Within the study, this hypothesis emerged from an analysis which showed that the way contingency management enhanced cannabis abstinence after treatment, was by having enhanced it during treatment. However, when other variables were taken in to account, the distinct contribution of in-treatment abstinence was relatively weak. More significant were variables contingency management did not directly affect – the individual's growing confidence in their ability to resist cannabis use and their deployment of strategies to help them do so. Each bolstered the other, especially when growing motivation to change gave impetus to the process. These variables were directly impacted by the treatments which included motivational and cognitive–behavioural elements, especially when combined with contingency management.
The upshot it seems ( chart) was that though it led to the highest abstinence rates Both in terms of the average number of days abstinent and the number of patients who remained completely abstinent. during treatment, by the final follow-up a year later patients subject only to the rewards were least likely to have sustained abstinence over the past three months. After the other three This applied even to the case management option, one deliberately devoid of structured therapeutic content. treatments, abstinence rates improved, culminating in a final rate of around 20% or more. After standalone contingency management ended, the abstinence rate rapidly fell to barely more than half the level during treatment.
This transience did not apply when contingency management was combined with motivational/cognitive-behavioural therapy – in the longer term, the most effective of the options. Contingency management brought these patients in to contact with qualified and specially trained and supervised therapists who melded the urinalysis results and the rewards in to the therapeutic encounter, and who were in a position to influence the patient's interpretation of and response to the contingencies. In contrast, standalone contingency management involved relatively fleeting contact with a research assistant who administered tests and rewards.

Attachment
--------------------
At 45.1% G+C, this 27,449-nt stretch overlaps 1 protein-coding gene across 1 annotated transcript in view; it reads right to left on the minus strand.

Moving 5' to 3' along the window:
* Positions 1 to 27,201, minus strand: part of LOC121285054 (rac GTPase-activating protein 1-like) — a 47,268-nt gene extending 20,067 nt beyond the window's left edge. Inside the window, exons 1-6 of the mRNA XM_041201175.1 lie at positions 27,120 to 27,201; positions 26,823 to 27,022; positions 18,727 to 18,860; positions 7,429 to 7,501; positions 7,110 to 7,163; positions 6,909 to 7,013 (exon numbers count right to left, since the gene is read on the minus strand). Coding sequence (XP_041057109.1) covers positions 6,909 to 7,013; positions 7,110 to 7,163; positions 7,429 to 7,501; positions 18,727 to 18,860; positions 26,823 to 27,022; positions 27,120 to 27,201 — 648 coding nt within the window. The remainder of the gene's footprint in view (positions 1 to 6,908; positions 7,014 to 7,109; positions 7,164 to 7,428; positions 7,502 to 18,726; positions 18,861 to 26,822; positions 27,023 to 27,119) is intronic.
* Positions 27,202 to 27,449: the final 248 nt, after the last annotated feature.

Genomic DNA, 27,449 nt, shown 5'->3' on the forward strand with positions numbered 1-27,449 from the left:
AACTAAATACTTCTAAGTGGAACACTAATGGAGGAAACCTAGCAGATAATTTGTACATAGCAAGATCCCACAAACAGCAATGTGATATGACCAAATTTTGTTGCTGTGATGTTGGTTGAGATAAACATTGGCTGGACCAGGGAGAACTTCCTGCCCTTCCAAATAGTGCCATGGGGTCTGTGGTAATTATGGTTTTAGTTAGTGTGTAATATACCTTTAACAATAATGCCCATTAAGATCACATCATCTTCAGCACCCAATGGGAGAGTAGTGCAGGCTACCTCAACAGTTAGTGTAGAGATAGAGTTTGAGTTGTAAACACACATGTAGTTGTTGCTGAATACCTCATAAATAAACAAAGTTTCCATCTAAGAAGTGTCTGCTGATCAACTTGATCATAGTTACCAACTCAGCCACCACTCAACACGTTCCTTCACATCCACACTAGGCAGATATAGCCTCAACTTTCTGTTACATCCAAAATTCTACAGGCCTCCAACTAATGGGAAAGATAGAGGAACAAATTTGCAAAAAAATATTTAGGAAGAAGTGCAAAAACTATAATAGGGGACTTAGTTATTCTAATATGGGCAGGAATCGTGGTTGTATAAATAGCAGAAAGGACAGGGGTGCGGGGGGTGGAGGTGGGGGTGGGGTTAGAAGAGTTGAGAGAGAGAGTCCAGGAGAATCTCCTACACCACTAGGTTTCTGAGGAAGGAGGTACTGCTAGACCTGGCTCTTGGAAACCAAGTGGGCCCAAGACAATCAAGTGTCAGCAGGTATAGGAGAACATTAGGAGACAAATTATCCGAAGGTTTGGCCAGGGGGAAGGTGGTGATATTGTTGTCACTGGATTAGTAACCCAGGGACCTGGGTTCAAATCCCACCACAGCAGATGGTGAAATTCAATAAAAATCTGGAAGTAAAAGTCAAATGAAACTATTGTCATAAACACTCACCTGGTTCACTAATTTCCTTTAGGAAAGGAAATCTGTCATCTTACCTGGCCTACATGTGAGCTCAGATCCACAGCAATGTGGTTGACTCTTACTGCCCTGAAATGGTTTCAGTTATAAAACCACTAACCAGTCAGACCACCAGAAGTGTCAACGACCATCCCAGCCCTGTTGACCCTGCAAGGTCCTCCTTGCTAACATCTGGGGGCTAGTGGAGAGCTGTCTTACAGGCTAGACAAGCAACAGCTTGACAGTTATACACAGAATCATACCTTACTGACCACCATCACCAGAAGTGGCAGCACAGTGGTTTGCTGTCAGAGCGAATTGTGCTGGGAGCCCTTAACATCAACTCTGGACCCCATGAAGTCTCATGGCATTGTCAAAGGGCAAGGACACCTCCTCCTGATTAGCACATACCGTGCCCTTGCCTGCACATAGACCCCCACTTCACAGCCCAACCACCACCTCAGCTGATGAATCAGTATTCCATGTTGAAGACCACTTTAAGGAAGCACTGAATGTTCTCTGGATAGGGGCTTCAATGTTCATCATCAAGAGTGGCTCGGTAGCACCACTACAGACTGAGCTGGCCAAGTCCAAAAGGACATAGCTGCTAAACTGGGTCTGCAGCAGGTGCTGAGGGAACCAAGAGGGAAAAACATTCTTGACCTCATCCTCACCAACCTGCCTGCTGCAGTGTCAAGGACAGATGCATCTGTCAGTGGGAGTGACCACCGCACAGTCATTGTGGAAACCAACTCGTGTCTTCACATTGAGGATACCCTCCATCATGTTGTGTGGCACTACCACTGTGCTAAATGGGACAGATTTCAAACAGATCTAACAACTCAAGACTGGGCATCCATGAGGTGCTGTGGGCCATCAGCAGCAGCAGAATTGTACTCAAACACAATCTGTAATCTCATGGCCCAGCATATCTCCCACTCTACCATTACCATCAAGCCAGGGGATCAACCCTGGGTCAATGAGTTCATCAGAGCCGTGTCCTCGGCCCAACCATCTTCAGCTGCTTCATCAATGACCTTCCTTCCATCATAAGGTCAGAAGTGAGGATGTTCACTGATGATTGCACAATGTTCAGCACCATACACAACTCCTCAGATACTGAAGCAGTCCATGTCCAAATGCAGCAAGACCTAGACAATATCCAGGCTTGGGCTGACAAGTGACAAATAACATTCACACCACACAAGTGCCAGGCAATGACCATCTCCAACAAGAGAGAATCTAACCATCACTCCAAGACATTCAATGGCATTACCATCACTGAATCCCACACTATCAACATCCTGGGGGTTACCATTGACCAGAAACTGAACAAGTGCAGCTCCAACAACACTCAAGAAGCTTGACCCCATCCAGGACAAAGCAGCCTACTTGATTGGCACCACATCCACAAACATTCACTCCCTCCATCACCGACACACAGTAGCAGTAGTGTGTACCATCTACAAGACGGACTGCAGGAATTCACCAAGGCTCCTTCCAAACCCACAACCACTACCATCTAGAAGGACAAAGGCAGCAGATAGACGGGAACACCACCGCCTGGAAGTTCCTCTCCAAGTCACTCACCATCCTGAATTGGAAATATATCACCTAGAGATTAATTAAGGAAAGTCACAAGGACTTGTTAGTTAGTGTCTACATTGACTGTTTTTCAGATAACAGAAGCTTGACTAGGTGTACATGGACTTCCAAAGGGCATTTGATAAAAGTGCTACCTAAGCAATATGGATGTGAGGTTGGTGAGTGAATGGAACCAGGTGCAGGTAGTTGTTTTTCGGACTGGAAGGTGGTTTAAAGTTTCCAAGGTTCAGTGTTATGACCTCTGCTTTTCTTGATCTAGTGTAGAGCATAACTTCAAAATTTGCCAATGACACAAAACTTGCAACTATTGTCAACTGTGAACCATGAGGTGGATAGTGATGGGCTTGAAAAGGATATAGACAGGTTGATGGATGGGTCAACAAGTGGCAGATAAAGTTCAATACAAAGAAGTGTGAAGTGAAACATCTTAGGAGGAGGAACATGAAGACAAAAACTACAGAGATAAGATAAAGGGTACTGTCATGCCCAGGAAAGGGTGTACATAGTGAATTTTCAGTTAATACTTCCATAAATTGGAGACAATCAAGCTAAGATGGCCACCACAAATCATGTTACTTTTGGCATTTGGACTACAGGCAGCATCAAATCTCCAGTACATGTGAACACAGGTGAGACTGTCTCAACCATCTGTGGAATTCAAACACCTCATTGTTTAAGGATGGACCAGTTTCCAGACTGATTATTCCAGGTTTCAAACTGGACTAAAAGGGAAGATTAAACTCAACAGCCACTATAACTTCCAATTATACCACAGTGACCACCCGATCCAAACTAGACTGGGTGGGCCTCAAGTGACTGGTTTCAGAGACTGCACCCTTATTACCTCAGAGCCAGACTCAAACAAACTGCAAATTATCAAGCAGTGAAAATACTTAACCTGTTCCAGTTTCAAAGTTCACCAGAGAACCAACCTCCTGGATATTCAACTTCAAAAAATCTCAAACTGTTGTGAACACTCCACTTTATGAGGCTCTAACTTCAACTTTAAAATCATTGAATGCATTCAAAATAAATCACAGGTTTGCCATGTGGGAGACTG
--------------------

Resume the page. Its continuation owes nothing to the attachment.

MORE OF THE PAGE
When contingency management and cognitive-behavioural therapy have merely run in parallel (1 2 3), no longer term advantage from combining the two has materialised. But when, as in the featured study, therapists have integrated the contingency programme in to their sessions, the combination has proved the most powerful intervention in the longer term.
Though this study breaks new ground, others have also indicated that contingency management may not work in the same way as other therapies. Most relevant is a study which used vouchers to reward drug-free urine tests and consumption of the opiate blocking medication naltrexone to maintain abstinence from opiates after detoxification. As expected, during the 12 weeks of treatment the rewards encouraged patients to take their medication The difference was substantial but fell just short of statistical significance. and stay free of opiate drugs. But this did not presage lasting change. Within 12 weeks of the rewards ending, there was little difference between these patients and those not offered vouchers, by another 12 weeks, virtually none. A clue to the reason came in the observation that across the 12 weeks of treatment, motivation and readiness to change drug use behaviour increased slightly among patients not offered vouchers, but were significantly eroded Tests showed that this was not due to patients who had attained abstinence no longer feeling the need to change. among those rewarded for abstinence.